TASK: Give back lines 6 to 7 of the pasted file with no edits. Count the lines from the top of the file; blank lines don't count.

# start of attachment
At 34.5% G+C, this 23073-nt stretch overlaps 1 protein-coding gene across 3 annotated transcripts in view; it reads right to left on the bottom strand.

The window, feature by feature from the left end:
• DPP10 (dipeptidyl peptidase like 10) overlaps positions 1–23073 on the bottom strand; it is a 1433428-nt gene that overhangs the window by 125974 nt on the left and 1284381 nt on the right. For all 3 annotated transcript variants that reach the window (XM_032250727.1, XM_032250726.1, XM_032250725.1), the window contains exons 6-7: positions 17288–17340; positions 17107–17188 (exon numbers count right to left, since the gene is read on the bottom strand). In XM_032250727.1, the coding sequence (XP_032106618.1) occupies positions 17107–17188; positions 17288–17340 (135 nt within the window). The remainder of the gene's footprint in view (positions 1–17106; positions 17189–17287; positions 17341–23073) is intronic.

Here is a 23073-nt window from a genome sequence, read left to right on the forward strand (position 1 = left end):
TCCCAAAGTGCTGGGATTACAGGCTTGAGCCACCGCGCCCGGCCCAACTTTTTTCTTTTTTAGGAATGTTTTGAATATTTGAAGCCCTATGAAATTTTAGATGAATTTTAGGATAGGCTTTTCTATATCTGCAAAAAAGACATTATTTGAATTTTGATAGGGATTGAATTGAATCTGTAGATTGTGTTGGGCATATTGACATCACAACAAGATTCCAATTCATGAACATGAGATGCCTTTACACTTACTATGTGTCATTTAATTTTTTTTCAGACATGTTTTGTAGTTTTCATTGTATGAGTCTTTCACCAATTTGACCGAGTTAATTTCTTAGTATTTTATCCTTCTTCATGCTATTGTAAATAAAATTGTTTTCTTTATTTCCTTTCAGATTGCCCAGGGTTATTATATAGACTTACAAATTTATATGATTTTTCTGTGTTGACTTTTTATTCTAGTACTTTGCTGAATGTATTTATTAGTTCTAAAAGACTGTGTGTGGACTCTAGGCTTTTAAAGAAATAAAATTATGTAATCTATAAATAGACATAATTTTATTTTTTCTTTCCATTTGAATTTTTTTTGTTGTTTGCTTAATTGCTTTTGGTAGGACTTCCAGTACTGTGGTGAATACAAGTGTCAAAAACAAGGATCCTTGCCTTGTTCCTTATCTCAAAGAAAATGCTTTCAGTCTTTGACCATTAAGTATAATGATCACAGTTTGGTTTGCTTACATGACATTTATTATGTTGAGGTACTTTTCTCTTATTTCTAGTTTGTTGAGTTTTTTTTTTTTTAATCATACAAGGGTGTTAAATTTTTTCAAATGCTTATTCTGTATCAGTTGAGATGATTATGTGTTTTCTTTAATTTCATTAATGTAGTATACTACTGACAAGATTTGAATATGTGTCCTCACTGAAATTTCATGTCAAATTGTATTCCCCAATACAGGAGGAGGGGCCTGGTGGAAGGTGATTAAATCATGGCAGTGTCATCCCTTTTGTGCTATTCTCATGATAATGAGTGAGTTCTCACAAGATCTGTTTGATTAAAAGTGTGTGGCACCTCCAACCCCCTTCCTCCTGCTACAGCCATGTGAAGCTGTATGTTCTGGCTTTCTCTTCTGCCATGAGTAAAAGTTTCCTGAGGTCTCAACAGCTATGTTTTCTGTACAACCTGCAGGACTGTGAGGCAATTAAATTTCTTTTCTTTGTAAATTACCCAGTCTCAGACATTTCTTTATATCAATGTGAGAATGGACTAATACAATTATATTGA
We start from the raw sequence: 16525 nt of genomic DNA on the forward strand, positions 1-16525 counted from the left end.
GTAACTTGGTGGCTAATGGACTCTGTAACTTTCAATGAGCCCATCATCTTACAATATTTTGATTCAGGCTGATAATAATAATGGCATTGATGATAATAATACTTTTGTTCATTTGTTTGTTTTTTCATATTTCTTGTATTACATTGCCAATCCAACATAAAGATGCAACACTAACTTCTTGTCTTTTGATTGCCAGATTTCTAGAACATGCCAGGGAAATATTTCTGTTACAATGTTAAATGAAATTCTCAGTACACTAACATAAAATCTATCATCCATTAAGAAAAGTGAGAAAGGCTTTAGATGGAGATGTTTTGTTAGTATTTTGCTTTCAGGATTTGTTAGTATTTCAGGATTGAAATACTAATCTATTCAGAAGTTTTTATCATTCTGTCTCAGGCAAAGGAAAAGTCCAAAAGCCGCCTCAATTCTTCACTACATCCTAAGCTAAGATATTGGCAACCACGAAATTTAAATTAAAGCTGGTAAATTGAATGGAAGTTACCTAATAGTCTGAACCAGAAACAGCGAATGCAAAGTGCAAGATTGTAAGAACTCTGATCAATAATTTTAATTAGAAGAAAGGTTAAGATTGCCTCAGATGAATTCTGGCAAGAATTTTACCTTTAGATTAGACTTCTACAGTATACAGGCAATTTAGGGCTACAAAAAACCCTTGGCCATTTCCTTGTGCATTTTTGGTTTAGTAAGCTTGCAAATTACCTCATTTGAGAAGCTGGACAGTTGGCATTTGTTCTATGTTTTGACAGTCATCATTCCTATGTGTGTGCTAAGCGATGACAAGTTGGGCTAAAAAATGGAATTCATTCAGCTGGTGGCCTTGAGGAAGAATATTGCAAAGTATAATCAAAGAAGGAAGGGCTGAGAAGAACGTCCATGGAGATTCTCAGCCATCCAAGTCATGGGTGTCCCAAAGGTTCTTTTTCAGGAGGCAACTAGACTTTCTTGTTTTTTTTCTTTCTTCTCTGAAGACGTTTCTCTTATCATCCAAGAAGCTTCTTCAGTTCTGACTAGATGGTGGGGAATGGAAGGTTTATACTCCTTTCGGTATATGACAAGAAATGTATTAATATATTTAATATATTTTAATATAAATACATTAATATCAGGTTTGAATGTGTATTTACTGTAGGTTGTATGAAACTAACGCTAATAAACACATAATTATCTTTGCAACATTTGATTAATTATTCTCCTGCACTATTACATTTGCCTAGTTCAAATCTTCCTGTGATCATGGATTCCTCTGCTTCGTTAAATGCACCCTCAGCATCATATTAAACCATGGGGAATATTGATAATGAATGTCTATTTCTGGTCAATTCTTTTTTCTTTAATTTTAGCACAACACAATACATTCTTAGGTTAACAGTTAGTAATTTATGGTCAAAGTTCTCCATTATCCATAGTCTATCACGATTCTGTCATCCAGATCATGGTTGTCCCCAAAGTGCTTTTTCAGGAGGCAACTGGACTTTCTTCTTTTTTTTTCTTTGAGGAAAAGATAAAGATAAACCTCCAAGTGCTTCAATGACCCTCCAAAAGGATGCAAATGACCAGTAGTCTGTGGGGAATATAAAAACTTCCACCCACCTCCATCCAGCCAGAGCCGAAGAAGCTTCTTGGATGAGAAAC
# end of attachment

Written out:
We start from the raw sequence: 16525 nt of genomic DNA on the forward strand, positions 1-16525 counted from the left end.
GTAACTTGGTGGCTAATGGACTCTGTAACTTTCAATGAGCCCATCATCTTACAATATTTTGATTCAGGCTGATAATAATAATGGCATTGATGATAATAATACTTTTGTTCATTTGTTTGTTTTTTCATATTTCTTGTATTACATTGCCAATCCAACATAAAGATGCAACACTAACTTCTTGTCTTTTGATTGCCAGATTTCTAGAACATGCCAGGGAAATATTTCTGTTACAATGTTAAATGAAATTCTCAGTACACTAACATAAAATCTATCATCCATTAAGAAAAGTGAGAAAGGCTTTAGATGGAGATGTTTTGTTAGTATTTTGCTTTCAGGATTTGTTAGTATTTCAGGATTGAAATACTAATCTATTCAGAAGTTTTTATCATTCTGTCTCAGGCAAAGGAAAAGTCCAAAAGCCGCCTCAATTCTTCACTACATCCTAAGCTAAGATATTGGCAACCACGAAATTTAAATTAAAGCTGGTAAATTGAATGGAAGTTACCTAATAGTCTGAACCAGAAACAGCGAATGCAAAGTGCAAGATTGTAAGAACTCTGATCAATAATTTTAATTAGAAGAAAGGTTAAGATTGCCTCAGATGAATTCTGGCAAGAATTTTACCTTTAGATTAGACTTCTACAGTATACAGGCAATTTAGGGCTACAAAAAACCCTTGGCCATTTCCTTGTGCATTTTTGGTTTAGTAAGCTTGCAAATTACCTCATTTGAGAAGCTGGACAGTTGGCATTTGTTCTATGTTTTGACAGTCATCATTCCTATGTGTGTGCTAAGCGATGACAAGTTGGGCTAAAAAATGGAATTCATTCAGCTGGTGGCCTTGAGGAAGAATATTGCAAAGTATAATCAAAGAAGGAAGGGCTGAGAAGAACGTCCATGGAGATTCTCAGCCATCCAAGTCATGGGTGTCCCAAAGGTTCTTTTTCAGGAGGCAACTAGACTTTCTTGTTTTTTTTCTTTCTTCTCTGAAGACGTTTCTCTTATCATCCAAGAAGCTTCTTCAGTTCTGACTAGATGGTGGGGAATGGAAGGTTTATACTCCTTTCGGTATATGACAAGAAATGTATTAATATATTTAATATATTTTAATATAAATACATTAATATCAGGTTTGAATGTGTATTTACTGTAGGTTGTATGAAACTAACGCTAATAAACACATAATTATCTTTGCAACATTTGATTAATTATTCTCCTGCACTATTACATTTGCCTAGTTCAAATCTTCCTGTGATCATGGATTCCTCTGCTTCGTTAAATGCACCCTCAGCATCATATTAAACCATGGGGAATATTGATAATGAATGTCTATTTCTGGTCAATTCTTTTTTCTTTAATTTTAGCACAACACAATACATTCTTAGGTTAACAGTTAGTAATTTATGGTCAAAGTTCTCCATTATCCATAGTCTATCACGATTCTGTCATCCAGATCATGGTTGTCCCCAAAGTGCTTTTTCAGGAGGCAACTGGACTTTCTTCTTTTTTTTTCTTTGAGGAAAAGATAAAGATAAACCTCCAAGTGCTTCAATGACCCTCCAAAAGGATGCAAATGACCAGTAGTCTGTGGGGAATATAAAAACTTCCACCCACCTCCATCCAGCCAGAGCCGAAGAAGCTTCTTGGATGAGAAAC